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Hasbro Family Game Night Wii

Published by: Electronic Arts
Developed by: Electronic Arts

Christmas is fast approaching and for a lot of families it's the one time of the year where those board games get dusted off and played. Of course, the number of families that play board games at Christmas time isn't as large as it once was. Nowadays people prefer alternate methods of gaming but that's not to say that more traditional games aren't enjoyed. Electronic Arts have recently bought Monopoly to various platforms (we've looked at the Xbox 360 version) and it was mostly a very good representation of the classic board game. Hasbro Family Game Night takes six of Hasbro's games and, for the most part, does a good job of capturing the look and feel of them.

Hasbro Family Game Night includes: Connect 4, Battleship, Yahtzee, Boggle, Sorry! and  the new Sorry! Sliders. Each of the games come with their customary rules and offer alternative ways to play too. There are three levels of AI opponents (novice, smart and genius) to challenge you if no one else wants to play the games with you but, as you might expect, the games are much more fun when you're playing against up to three human players (with AI players filling in any gaps). Sadly there's no online play offered which seems like a missed opportunity but it's not completely surprising. The game also offers a Party Mode which allows you to play mini-games based on each of the games included in the package. The game can be played over 10, 20 or 30 rounds and the mini-games are enjoyable diversions. The problem is that you can't play Party Mode against the AI so if you're on your own you won't be able to access the mode which is disappointing.

The games all play pretty much as expected and the controls are generally intuitive enough that you won't have any problems getting to grips with them. Rolling the dice in Yahtzee for example can either be done automatically or manually by holding down the B button and shaking the Wii remote to shake the dice tumbler. The alternate ways of playing the games can be quite interesting. In Connect 4 you can play with Power Chips that double your score, push an entire column down one place and there is even a Heavy Chip that will sink to the bottom taking out those chips in its way. Yahtzee can be played with a 'wild dice' which allows you to choose the number. This naturally makes achieving a Yahtzee much easier and it adds a subtle twist to the experience. Sorry! can be played with bonus cards that can have quite a dramatic effect on the flow of the game. Of course all of these game modifications are optional and you can just stick to the normal rules of play if you so wish.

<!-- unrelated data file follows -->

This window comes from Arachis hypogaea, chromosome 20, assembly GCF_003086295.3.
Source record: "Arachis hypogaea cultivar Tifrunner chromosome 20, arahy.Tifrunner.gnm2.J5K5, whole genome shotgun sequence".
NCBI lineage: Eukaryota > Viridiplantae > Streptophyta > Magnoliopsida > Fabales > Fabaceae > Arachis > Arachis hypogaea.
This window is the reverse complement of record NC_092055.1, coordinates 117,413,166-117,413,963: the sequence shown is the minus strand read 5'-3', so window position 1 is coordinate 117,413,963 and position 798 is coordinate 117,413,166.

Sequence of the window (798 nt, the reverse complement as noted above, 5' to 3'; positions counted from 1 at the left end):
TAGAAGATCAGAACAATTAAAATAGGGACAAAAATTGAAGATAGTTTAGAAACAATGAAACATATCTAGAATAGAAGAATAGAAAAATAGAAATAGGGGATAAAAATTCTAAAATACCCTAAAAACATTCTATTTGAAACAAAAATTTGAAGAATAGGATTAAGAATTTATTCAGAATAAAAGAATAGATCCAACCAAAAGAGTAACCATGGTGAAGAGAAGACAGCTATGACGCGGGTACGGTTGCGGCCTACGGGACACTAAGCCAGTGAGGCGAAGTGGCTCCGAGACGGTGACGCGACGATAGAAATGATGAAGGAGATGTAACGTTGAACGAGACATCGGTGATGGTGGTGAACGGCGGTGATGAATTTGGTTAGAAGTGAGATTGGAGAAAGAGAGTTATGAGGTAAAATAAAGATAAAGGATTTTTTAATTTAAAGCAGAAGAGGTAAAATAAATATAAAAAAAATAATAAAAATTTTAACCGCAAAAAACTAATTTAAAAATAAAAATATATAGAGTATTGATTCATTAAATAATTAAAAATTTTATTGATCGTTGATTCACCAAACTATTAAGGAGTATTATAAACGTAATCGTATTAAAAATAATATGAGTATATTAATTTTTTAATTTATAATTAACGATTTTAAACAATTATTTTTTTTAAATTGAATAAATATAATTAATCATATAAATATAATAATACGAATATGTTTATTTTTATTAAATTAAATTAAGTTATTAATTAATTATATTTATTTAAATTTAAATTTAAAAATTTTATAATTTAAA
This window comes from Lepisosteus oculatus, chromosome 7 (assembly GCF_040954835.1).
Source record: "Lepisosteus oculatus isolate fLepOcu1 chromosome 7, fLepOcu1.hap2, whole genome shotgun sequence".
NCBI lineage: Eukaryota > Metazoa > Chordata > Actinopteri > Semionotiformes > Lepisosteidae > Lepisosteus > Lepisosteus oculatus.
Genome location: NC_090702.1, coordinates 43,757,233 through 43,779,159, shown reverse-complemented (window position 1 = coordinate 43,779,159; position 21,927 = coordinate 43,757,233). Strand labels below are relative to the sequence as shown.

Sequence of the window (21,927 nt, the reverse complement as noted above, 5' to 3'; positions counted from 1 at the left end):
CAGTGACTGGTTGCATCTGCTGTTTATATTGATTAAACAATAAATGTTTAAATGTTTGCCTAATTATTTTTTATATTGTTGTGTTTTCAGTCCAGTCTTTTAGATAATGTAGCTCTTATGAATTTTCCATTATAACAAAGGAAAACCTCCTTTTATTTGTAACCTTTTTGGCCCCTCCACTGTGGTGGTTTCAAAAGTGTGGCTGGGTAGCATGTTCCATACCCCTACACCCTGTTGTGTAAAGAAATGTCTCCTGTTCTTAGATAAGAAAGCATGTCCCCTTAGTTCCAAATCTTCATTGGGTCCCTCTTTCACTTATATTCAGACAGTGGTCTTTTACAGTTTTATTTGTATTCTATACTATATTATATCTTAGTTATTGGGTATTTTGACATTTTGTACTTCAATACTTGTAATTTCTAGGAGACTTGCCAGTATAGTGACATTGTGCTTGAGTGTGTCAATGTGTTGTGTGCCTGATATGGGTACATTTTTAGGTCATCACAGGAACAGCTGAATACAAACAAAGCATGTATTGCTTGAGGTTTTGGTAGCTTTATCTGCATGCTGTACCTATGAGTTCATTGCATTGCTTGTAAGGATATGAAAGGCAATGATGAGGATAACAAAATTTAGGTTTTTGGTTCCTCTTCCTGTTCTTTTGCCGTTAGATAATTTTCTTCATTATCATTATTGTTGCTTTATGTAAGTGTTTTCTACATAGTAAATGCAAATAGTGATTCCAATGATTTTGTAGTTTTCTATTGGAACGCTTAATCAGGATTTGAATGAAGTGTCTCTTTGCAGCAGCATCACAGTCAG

There are some problems, some of which are due to the nature of some of the included games. Battleship requires that one player looks away from the screen whilst the other places their ships. This isn't a problem if you're playing against an honest person but it's rather silly if you're playing with someone who has Dick Dastardly as a role model. Thankfully you can auto place your ships and this keeps the locations of both players ships a mystery which is rather useful. It's rather disconcerting having your opponents seeing what words you're making in Boggle and personally I think it's one of the games in the collection that I certainly won't play very often. Sorry Sliders is a game where you really need to be able to assess the weight of your throws. The controls simply aren't good enough for you to gauge this with any kind of accuracy. In fairness this is a problem which simply highlights that the Wii remote just isn't sensitive enough and there's not a lot the developers could have done to improve the situation. I have encountered a problem with Yahtzee which is rather annoying. When trying to select a scoring option the one half of the score box will 'grey out' so that you can't select anything from it. It does sort itself out after a few moments but it is annoying (and has happened on two different Wii consoles).

Graphically the game is good enough. In fairness it's difficult to imagine how a game based on simple board games could have looked much better.  The look of each game has been recreated quite effectively and throughout the game you'll see Mr Potato Head watching how the game is progressing. He doesn't say anything however, and doesn't really add anything to the experience although I daresay younger children may appreciate his presence. You can turn him off in the game's options if you want to.

Hasbro Family Game Night is fine for deaf gamers. There's no speech in the game so there isn't a need for subtitles. All of the games have a plethora of tutorial messages that appear during the games so if by some chance you don't know how to play the game you'll never find yourself in a position where you don't know what to do. Thankfully you can turn these messages off as they do appear far too often. The game manual has been well written and covers the controls for each of the games and the alternate methods of playing the games.

On the whole the Hasbro Family Game Night package is a rather good one with mostly faithful recreations of the included games. Personally I think the game is a little expensive at £29.99 (although it probably works out cheaper than buying all of the games separately) but you can find the game online for less than £20 (at the time of writing) and at that price it's certainly good value for money. Just like the real games, it's a much better experience when you're playing against real opponents but at least the AI players are decent and you can play the games when no one else is in the mood to play.

Overall Game Rating 7.0/10

Deaf Gamers Classification

DGC Classification B
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